Beauty in The Beast As Negredo Shines For City
A quartet of players followed Manuel Pellegrini through the entrance door at Manchester City this season, with the new man in charge being backed to the tune of some £80 million as the Blues looked to wrestle back the title that they won so spectacularly in 2011/12.
December 3rd, 2013
The players that arrived were largely big on both reputation and promise, but of the new arrivals it was perhaps Alvaro Negredo from whom the least was expected, or at least anticipated of. Fernandinho had built a solid Champions League-based reputation, Jesus Navas was the thrilling speedster and Stevan Jovetic the young colt with so much potential.
With Negredo though, there was an air of wariness; as if no-one was quite sure what to expect. True, he was coming off the back of a strong season (alongside Navas) at Sevilla yet his numbers were far from prolific.
Coming off the back of the departures of Carlos Tevez and Mario Balotelli, and coupled with an uncertain future for Edin Dzeko, there were genuine concerns over City’s ability to put the ball in the net. After all, 2012/13 had not seen a lack of chances created but converting these became a grave concern as the season wore on.
Was Negredo really the answer? After all, City’s striking lineage shows a recent history of failure: Giorgios Samaras, Bernardo Corradi and Rolando Bianchi all flamed out at the club without any hint of success. These are now different times however.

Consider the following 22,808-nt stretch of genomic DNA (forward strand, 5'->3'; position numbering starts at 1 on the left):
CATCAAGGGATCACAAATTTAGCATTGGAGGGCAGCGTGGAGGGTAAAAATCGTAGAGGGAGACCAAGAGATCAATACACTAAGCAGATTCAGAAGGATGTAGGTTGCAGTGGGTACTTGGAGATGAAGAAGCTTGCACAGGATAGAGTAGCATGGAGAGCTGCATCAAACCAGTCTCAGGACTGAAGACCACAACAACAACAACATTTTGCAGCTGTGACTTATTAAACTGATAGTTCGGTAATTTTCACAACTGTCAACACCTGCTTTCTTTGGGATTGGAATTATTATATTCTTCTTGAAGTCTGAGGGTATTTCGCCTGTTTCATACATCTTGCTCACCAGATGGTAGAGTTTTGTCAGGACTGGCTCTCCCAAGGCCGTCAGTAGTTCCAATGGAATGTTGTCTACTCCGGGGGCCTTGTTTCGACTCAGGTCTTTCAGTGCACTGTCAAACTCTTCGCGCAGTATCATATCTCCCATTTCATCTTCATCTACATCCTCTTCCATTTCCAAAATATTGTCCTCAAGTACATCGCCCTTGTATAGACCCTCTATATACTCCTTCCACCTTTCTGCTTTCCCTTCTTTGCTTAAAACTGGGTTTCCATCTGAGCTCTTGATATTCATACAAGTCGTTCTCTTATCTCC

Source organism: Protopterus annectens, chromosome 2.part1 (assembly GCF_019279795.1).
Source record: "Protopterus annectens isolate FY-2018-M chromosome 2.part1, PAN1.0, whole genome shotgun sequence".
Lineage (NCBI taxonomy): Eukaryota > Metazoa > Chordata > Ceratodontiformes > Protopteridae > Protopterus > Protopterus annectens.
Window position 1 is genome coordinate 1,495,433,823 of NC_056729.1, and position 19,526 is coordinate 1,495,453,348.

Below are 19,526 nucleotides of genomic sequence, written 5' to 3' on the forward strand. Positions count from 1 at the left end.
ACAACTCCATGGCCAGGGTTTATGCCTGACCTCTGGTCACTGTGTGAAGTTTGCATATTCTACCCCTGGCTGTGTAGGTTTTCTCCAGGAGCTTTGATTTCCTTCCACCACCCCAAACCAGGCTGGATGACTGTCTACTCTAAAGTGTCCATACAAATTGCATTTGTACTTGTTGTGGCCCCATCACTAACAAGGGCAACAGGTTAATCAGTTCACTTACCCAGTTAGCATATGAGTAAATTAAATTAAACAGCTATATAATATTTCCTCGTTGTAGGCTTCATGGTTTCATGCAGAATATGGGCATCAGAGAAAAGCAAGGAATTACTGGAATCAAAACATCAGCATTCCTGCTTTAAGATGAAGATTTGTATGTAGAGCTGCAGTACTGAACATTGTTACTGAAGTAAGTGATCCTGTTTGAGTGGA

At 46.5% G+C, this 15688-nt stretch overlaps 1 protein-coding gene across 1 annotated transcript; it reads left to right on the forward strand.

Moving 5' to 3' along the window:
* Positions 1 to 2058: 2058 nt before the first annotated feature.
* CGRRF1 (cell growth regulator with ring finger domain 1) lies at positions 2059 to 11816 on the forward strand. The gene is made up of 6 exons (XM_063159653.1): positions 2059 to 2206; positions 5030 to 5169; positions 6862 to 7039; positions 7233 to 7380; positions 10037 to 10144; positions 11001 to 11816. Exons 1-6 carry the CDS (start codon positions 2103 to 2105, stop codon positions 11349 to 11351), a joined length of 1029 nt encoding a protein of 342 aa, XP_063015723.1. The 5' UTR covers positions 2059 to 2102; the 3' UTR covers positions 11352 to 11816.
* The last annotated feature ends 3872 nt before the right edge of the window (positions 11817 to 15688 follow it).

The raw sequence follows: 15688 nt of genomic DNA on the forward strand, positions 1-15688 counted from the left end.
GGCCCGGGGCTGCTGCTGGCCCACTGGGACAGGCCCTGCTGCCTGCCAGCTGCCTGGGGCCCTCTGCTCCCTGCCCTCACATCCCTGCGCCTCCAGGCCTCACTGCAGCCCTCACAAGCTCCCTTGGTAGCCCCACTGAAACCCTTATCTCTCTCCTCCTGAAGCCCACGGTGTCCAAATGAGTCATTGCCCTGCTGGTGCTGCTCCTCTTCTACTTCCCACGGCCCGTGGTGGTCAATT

The Spaniard began the season on the bench, Manuel Pellegrini opting to start with Edin Dzeko, and the early form of the side suggested that Negredo would find it difficult to break into the starting line-up. With compatriot and fellow big-money signing Roberto Soldado (who moved for almost an identical fee) beginning the season in goalscoring form (albeit primarily from the penalty spot) it appeared as though Tottenham may have picked up the better player.
Pellegrini’s faith was rewarded however and when Negredo started the Manchester derby after spending the first month on the bench, it was to be his coming-out party. Amidst City’s 4-1 victory were the first fledgling signs of what has become an immediate partnership with Sergio Aguero.
The trickery and tenacity of Aguero has dovetailed perfectly with Negredo’s pace and directness. But to label the ‘Beast of Vallecas’ as merely an old-fashioned British number nine would do him a dis-service. Possessing a sure touch and excellent mobility, Negredo has more than fully played his part as City have begun to run riot in recent weeks, and has displayed the form and commitment that City fans long hoped that Edin Dzeko would; where blood, sweat and tears are commodities often valued in greater measure to the aesthete.
As comfortable as Negredo is now looking in tandem alongside Aguero – the pair have scored 15 goals and have a further six assists – Dzeko is wearing an increasingly uncomfortable air, altogether nonplussed that his early praise of Pellegrini (and to be fair, goal return) has not ultimately been rewarded with any more minutes than he saw under Roberto Mancini last season.
Given the way Negredo has settled into his City career, there is little chance of this situation changing anytime soon, such has been the fashion that he has settled in without a hint of struggle; living up to Pellegrini’s assertion that he is the ‘perfect player for the Premier League’ and proving that despite selling Negredo on when he arrived at Real Madrid, he sees a long future together for the pair.